- Sclerosing skeletal dysplasia (Jenkins et al., 2009)
PORC1- Focal dermal hypoplasia (Grzeschik et al., 2007; Wang et al., 2007)
WIF- Osteosarcoma (Kansara et al., 2009)
RSPO4- Autosomal recessive anonychia (Bergmann et al., 2006; Blaydon et al., 2006)
VANGL1- Neural tube defects (Kibar et al., 2007)
SOST- Bone density (Brunkow et al., 2001)

In addition to Wnt and Fzd, Wnt co-receptors like LRP5 and LRP6 have genetic diseases associated with them. Human mutations in LRP5 cause bone density effects, eye vascular effects, and FEVR (Table 3). HLRP6 mutations cause early onset coronary disease, osteoporosis, and late onset Alzheimer's, and increased LRP5/LRP6 is associated with colon cancer (Table 3). Mutations in the SOST gene cause bone density effects. This list will increase once our understanding of the role of the other (ROR, RYK, and Crypto) Wnt co-receptors is advanced.

In addition to the genetic mutations described above, other diseases have been linked to the uncontrolled “abnormal” signaling of the Wnt pathway. Increased levels of Fzd are associated with gastric cancer, leukemia, kidney cancer, and liver cancer. The intracellular Wnt pathway components comprise beta-Catenin, APC, Axin, and GSK-3. Human genetic mutations in APC impair beta-Catenin degradation or in beta-Catenin itself, which stabilizes beta-Catenin, both result in constitutively active Wnt signaling and have been linked to familial adenomatous olyposis and cancer (colon, desmoid, endometrial, gastric-intestinal, hepatocellular, kidney, Wilms tumor, lung, medulloblastoma, melanoma, ovarian, pancreatic, pilomatricoma, prostate, esophageal, thyroid, and uterine) (Baehs et al., 2009; Barker et al., 2009; Bisson and Prowse, 2009; Bjorklund et al., 2009; Cheah, 2009; Chung et al., 2009; Han, 2009; Hirata et al., 2009; Jiang et al., 2009; Lu et al., 2009; Monga, 2009; Wang et al., 2009; Yamamoto et al., 2009; Yang et al., 2009). There has also been an association of hepatocelluar carcinoma with mutations in human Axin. Reduced Wnt signaling has been observed in the transition from hypertrophy to failing heart (Schumann et al., 2000).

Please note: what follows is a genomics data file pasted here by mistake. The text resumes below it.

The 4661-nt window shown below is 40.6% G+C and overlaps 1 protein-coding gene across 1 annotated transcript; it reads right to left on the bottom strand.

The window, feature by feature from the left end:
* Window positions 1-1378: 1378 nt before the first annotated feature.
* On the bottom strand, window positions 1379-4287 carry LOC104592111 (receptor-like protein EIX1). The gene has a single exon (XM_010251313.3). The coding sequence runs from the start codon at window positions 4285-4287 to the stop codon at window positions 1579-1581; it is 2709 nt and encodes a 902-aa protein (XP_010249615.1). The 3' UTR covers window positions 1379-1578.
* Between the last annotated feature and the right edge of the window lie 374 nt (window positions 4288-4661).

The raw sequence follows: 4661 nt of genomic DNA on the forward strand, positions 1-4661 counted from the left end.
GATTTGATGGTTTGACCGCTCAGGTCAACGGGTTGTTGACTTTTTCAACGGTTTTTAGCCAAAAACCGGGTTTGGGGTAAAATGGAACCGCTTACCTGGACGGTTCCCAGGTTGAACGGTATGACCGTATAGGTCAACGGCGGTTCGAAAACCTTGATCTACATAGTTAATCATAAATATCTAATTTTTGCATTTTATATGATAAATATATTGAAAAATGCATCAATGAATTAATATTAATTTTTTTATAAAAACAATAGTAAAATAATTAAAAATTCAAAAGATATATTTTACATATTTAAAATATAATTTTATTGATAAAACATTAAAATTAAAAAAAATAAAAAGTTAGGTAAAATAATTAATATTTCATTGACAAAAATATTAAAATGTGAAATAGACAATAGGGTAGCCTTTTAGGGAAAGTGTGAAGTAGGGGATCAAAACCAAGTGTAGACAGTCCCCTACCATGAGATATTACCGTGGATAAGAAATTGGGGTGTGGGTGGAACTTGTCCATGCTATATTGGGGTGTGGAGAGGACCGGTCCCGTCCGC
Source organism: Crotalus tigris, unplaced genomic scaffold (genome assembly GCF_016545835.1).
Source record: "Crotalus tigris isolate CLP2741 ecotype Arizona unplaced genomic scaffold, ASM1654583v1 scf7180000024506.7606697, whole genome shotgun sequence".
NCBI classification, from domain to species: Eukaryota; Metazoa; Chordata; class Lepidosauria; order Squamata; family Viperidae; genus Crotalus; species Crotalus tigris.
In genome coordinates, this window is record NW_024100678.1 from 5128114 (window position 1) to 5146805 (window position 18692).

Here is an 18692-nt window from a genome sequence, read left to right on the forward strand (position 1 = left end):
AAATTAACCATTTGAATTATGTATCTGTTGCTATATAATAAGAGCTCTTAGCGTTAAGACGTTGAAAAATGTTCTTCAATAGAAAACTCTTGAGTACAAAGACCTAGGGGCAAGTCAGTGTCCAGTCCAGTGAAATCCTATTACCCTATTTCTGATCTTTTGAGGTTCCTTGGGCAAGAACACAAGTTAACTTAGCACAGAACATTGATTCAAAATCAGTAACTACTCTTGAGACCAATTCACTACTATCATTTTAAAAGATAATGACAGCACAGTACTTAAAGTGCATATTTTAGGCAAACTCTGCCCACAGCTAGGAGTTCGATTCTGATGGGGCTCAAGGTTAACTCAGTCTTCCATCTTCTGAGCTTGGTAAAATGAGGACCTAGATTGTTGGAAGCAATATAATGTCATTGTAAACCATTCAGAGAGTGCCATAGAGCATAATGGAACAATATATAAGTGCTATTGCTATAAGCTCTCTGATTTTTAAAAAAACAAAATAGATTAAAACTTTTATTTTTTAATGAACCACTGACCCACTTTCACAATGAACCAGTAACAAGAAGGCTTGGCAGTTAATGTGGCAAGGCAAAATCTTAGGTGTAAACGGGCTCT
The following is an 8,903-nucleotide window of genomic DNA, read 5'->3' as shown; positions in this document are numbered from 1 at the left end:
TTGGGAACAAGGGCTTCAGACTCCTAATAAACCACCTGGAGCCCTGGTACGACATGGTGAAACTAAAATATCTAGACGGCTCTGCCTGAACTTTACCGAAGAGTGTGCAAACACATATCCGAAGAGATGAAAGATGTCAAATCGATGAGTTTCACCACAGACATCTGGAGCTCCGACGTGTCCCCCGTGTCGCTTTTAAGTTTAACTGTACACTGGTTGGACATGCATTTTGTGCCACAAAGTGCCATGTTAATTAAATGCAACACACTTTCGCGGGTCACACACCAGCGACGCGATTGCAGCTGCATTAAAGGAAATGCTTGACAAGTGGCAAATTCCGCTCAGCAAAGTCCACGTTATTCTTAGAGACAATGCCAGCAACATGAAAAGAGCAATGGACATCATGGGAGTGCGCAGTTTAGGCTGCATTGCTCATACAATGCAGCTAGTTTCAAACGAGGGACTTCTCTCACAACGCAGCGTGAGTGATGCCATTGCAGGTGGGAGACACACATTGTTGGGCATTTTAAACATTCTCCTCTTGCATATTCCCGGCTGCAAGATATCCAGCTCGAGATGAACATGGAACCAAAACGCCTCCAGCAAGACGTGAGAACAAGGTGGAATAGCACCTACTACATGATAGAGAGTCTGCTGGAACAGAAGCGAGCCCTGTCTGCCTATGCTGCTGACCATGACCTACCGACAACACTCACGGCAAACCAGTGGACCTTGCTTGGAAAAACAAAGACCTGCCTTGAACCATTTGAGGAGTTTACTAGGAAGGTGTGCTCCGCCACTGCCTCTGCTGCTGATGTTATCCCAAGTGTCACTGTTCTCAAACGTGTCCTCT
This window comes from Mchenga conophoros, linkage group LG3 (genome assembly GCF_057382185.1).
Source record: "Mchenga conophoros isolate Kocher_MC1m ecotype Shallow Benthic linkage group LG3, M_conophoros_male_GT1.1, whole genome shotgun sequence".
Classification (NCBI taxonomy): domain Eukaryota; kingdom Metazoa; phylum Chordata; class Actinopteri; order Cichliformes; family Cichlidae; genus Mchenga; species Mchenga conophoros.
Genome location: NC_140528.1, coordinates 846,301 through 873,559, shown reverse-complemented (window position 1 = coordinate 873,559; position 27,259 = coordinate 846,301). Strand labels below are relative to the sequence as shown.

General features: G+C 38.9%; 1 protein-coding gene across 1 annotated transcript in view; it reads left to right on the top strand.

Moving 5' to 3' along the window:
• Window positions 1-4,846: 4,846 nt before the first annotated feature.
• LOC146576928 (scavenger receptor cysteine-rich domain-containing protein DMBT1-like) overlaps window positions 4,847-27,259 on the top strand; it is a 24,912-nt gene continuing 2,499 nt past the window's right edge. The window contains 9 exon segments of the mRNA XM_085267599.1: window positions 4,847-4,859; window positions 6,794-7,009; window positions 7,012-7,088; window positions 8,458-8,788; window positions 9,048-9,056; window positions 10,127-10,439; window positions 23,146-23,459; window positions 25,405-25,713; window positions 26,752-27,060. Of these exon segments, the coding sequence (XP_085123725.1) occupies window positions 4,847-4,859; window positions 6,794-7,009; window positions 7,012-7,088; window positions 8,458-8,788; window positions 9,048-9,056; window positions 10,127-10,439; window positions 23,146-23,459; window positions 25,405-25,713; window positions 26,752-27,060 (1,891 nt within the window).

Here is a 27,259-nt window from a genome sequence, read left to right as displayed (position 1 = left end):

With diseases comes a therapy. In Table 4, one can peek at what is being developed for commercial therapeutics around the Wnt pathway. Table 4 separates the therapeutics into 20 intracellular and 8 extracellular Wnt therapies. A therapeutic is categorized in one of two pools: (1) a biologic (protein or antibody) or (2) a small molecule. The Wnt extracellular therapeutics consists of 7 biologic and 3 small molecules, whereas the intracellular therapeutic area is vastly dominated by small-molecule therapeutics. The apparent focus is centered around the intracellular GSK3 target; 83% of the small-molecule technology surrounds inhibiting GSK-3. However, potential problems exist with the long-term use of GSK3 inhibitors. GSK3 inhibitors would be expected to mimic the overexpression of Wnt signaling and, therefore, may become oncogenic.

Table 4. Wnt Modulators in the Biotech Pipeline
 CompanyTherapeuticPathway TargetTechnologyDevelopment Stage
Extracellular Modulators
 CancerNuveloNu206r-SpondinBiologicPreclinical
 BoneNuveloLRP5 MabLRP5BiologicDiscovery
 BoneNuveloDkk1 MabDkk1BiologicDiscovery
 CancerFibrogenCTGF MabCTGFBiologicPreclinical
 BoneAmgenSclerostin MabSOSTBiologicPhase II
 BoneNovartisSclerostin MabSOSTBiologicPreclinical
 BoneEli LillySclerostin MabSOSTBiologicPreclinical
 CancerWyethWAY-316606SFRPSmall MoleculePreclinical
 UTSWNiclosamideFrizzledSmall MoleculeDiscovery
 BoneEnzo BiochemSmall Mole NCIDkkSmall moleculePreclinical
 BoneOsteoGeneXAnti-SclerostinSOST/LRPSmall moleculelead opt, preclinical
 BoneGalapagoswnt pathwayLRP5Small moleculeDiscovery
Intracellular Modulators
 CancerNovartisXAV939tankyrase1/AxinSmall moleculeDiscovery
 CancerUTSWIWRAxinSmall moleculeDiscovery
 Asahi Kasei CorporationIQ1PP2ASmall moleculeDiscovery
 CancerScrippsQS11ARFGAP1Small moleculeDiscovery
 CancerSt. Jude Children'sNSC668036DshSmall moleculeDiscovery
 DiabetesSmithKline BeechamSB-216763GSK3Small moleculeAbandoned
 Dia betesSmithKline BeechamSB-216763GSK3Small moleculeAbandoned